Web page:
Heather from the MOFILM London office met Neil Corbould, VFX extraordinaire, during the recent BFI’s Future Film Festival, the festival for new and aspiring filmmakers, – did you attend? She interviewed him for Front Row Reviews and found out just what makes a guy from Blackheath, on the outskirts London, want to become an VFX supervisor.
Blowing things up, evidently, is a big reason…
“Humble is not a word I often use to describe people who are at the height of their profession but for Neil Corbould, VFX Supervisor since the fantastic Fifth Element, it seems apt. This is a guy who earned an Oscar for Gladiator in 2001 and for the visually phenomenal Gravity just a few days ago, a collaboration with Tim Webber… then there are numerous BAFTAs for the likes of Day After Tomorrow, Saving Private Ryan as well as Fifth Element, yet his love for his art is still starkly apparent, eyes lighting up at the mention of his next endeavour with Ridley Scott; the biblical epic, Exodus.
The BFI Future Film Festival showcased Neil’s talent and extensive knowledge in a Q&A session after a special screening of Gravity. This particular blockbuster provided Neil with a brand new challenge as he was presented with a film concept that would go along to contain over 80% effects, and difficult ones at that. With no real “up or down” in the movie and gravity itself as the antagonist, it’s pretty fair to say some things had to be relearned and that goes some way in explaining why it took four years to go from idea to screen. Neil himself didn’t see the final product until the film’s release during the BFI London Film Festival and was “blown away and I [Neil] worked on it!” A phrase for the DVD poster if ever there was one.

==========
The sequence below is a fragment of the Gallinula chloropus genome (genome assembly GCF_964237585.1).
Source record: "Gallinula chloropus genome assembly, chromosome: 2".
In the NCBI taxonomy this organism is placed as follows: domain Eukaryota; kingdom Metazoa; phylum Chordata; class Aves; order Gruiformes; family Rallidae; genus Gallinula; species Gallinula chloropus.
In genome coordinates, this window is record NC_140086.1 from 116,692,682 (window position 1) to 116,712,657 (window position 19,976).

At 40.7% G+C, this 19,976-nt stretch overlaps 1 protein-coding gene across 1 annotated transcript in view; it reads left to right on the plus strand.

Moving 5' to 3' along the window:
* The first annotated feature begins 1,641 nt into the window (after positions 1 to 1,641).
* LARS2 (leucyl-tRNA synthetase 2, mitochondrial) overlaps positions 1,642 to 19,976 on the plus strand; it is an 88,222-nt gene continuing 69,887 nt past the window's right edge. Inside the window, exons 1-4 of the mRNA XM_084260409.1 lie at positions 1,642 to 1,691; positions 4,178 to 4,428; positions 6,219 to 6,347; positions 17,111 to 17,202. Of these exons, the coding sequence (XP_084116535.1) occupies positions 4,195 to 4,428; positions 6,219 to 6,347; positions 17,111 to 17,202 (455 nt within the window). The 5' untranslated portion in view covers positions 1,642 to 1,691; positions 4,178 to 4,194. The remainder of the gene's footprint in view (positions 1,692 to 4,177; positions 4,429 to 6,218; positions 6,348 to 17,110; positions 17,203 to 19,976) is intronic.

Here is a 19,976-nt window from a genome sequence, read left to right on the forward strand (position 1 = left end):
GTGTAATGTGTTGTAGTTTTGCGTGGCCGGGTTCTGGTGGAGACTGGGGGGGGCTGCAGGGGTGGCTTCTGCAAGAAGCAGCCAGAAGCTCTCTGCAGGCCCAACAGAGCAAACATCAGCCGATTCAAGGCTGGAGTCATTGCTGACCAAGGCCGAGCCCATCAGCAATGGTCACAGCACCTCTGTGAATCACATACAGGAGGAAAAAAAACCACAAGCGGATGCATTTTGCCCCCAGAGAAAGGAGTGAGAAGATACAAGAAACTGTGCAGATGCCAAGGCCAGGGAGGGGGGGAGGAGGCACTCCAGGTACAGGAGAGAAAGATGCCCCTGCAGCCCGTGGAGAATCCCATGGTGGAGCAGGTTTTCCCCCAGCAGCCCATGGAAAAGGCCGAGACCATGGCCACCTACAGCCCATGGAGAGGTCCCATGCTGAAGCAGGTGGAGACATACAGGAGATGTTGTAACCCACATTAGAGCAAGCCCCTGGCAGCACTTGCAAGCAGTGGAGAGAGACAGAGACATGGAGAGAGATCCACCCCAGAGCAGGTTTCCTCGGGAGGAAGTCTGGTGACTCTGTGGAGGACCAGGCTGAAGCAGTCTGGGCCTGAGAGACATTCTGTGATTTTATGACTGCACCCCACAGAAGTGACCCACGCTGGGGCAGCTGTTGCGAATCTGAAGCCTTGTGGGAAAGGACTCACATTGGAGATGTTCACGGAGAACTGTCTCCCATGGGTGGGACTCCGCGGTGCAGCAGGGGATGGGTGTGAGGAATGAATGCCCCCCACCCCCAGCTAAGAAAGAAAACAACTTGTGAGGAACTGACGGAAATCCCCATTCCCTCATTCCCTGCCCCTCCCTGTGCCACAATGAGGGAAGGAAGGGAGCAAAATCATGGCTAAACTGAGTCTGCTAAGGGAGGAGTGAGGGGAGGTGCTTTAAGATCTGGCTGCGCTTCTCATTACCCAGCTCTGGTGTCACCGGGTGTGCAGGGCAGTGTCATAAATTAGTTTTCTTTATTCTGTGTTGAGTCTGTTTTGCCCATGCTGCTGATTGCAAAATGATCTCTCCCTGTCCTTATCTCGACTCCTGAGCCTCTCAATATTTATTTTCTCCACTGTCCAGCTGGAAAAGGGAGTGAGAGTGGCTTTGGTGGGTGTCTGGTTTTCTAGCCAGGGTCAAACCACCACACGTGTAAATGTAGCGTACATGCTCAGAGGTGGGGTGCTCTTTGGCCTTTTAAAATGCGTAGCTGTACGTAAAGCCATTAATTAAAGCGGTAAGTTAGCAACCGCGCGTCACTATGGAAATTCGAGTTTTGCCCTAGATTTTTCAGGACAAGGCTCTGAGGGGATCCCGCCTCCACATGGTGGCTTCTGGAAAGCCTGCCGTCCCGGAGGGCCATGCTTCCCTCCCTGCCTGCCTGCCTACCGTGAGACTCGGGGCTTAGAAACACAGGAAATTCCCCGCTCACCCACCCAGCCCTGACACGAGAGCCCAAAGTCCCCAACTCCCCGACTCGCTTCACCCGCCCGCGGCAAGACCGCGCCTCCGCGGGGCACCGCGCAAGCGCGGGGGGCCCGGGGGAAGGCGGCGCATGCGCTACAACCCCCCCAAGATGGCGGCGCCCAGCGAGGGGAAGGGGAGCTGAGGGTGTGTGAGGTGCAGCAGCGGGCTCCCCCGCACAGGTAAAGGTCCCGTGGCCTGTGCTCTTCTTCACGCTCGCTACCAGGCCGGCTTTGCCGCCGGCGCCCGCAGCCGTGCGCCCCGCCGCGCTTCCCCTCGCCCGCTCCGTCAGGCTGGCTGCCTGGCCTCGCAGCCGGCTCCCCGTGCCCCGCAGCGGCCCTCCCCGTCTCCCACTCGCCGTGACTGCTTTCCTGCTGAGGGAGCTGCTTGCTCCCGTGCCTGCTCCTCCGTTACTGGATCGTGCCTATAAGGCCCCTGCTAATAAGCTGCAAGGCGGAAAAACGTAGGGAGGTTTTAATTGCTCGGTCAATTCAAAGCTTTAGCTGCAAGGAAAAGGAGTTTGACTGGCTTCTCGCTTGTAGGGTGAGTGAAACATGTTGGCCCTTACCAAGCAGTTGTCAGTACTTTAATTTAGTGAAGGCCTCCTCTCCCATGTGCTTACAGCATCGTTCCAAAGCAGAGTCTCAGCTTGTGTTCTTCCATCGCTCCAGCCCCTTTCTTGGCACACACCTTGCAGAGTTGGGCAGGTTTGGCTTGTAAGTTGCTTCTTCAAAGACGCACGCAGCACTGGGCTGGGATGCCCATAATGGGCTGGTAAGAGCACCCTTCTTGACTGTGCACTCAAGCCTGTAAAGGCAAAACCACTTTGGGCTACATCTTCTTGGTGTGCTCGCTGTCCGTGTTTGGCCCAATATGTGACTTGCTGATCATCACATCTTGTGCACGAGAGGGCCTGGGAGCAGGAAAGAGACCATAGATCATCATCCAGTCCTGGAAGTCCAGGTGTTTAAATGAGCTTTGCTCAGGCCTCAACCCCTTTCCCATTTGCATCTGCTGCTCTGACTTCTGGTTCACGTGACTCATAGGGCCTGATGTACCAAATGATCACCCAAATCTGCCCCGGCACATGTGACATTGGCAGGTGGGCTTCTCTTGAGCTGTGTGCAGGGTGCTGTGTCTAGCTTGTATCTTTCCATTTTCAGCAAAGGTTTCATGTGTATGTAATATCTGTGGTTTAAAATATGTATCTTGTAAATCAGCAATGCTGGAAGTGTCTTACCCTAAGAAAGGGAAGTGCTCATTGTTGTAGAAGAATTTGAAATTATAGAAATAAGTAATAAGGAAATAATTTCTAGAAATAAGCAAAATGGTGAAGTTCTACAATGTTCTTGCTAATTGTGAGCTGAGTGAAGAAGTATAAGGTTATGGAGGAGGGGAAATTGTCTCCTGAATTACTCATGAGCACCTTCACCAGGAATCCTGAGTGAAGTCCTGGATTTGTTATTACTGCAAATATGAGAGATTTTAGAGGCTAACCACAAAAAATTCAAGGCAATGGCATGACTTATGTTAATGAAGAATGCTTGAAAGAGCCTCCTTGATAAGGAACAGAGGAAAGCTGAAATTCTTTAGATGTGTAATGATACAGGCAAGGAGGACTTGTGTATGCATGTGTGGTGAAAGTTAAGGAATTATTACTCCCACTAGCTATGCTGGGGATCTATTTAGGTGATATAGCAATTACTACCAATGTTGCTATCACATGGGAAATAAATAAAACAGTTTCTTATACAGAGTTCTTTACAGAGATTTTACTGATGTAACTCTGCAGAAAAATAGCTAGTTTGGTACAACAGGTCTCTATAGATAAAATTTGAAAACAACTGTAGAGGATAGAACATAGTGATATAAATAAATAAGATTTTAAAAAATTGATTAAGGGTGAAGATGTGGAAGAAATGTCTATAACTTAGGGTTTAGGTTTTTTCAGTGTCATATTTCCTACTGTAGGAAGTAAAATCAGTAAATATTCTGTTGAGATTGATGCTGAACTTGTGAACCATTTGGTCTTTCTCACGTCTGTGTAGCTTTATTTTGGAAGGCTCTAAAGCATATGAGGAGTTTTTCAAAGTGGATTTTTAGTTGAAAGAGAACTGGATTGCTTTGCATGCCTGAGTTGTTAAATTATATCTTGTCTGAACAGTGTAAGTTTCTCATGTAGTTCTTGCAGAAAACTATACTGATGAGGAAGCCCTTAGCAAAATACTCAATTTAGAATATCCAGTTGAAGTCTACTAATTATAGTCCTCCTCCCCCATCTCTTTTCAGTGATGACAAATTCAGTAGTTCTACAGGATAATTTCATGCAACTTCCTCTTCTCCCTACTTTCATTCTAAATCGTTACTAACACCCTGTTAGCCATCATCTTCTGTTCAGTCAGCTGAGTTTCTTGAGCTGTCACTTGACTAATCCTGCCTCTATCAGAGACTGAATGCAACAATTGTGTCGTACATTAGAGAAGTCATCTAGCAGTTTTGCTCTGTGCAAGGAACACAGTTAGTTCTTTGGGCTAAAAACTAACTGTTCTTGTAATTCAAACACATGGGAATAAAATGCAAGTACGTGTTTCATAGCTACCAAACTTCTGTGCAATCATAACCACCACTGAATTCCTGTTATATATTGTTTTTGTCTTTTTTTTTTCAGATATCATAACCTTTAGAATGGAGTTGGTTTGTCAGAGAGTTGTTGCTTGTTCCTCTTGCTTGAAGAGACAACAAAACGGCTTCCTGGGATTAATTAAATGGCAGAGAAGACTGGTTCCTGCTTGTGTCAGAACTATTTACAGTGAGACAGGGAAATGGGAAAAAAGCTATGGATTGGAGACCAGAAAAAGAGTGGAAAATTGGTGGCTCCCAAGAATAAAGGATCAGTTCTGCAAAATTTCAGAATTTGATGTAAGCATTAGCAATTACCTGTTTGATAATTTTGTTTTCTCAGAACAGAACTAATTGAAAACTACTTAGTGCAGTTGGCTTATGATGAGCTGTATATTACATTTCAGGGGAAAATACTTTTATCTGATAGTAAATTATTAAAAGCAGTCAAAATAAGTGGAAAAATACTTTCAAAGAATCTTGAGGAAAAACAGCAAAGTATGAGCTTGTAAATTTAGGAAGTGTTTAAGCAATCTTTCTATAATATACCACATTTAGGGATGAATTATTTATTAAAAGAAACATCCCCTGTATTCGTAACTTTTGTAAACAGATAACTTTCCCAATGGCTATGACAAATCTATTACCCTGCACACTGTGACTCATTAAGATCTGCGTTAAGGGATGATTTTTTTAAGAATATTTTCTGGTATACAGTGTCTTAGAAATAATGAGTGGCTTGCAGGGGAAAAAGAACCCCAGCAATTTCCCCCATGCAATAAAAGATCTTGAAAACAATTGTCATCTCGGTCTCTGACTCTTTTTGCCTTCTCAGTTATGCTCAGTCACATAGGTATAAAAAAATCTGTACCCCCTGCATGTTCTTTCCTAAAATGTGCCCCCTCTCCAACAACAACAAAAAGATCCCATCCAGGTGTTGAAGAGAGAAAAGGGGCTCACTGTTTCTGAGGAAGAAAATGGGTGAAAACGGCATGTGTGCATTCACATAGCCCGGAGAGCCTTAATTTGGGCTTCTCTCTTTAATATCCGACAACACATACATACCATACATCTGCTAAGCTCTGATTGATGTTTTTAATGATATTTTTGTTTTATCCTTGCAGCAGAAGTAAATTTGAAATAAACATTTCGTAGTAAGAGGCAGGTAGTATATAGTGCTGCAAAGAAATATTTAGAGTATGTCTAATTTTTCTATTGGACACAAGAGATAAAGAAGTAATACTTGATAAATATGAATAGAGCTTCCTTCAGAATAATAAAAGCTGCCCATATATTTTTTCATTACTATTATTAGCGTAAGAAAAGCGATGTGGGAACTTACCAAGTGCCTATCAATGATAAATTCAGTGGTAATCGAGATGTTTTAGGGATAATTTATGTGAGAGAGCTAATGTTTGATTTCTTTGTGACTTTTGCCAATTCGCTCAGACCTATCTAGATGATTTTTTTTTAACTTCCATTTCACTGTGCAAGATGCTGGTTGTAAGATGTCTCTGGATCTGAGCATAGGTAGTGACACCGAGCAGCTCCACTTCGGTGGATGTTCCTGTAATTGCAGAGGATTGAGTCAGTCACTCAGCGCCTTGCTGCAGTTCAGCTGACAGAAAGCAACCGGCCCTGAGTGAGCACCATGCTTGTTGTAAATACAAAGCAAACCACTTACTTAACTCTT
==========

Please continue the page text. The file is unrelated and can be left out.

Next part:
My interview with Neil mostly consisted of me responding with “coooool” and “woooow” as he described his job of blowing things up, amongst other more delicate things. Whether it was live explosions during filming as with Saving Private Ryan (“three sticks of dynamite about ten feet from Tom Hanks”), in rehearsal (“vortexes of flame… we had a flame come up from a gas bar and then we just hit it with wind, it gives you a dust devil”) or digitally creating it (“we shoot it against black so they can then pull that image off and manipulate it”) it’s all pretty damn cool. The youngsters visiting the Future Film Festival must have had somewhat the same response, so it’s not hard to see why he was asked to talk. His expert advice is bound to include the absolute necessity that comes with film-making, that being infinite attention to detail: “if you left something off, like a reflection, then you’d notice it… everything was put in [Gravity], even the camera crew at some point” – EASTER EGG ALERT.
As with many filmmakers, Neil has an interest in multiple areas of the industry other than that which he is an expert. His venture into the world of directing has just begun but his heights are set high, once the “whole Gravity shebang” is over he intends to film a story about women bare-knuckle fighters in London. (Coooool.) His visually focused mind is already scouting streets in Norwich and pulling in on his 36 years of resources to cast and create something he’s quite rightly excited about… even if there won’t be an awful lot of special effects, he admits.
“I think everyone’s got a movie in them” Neil says. Nicely put and I hope to see him encouraging people to blow things up plenty in the future, as well as doing so on the big screen.”Back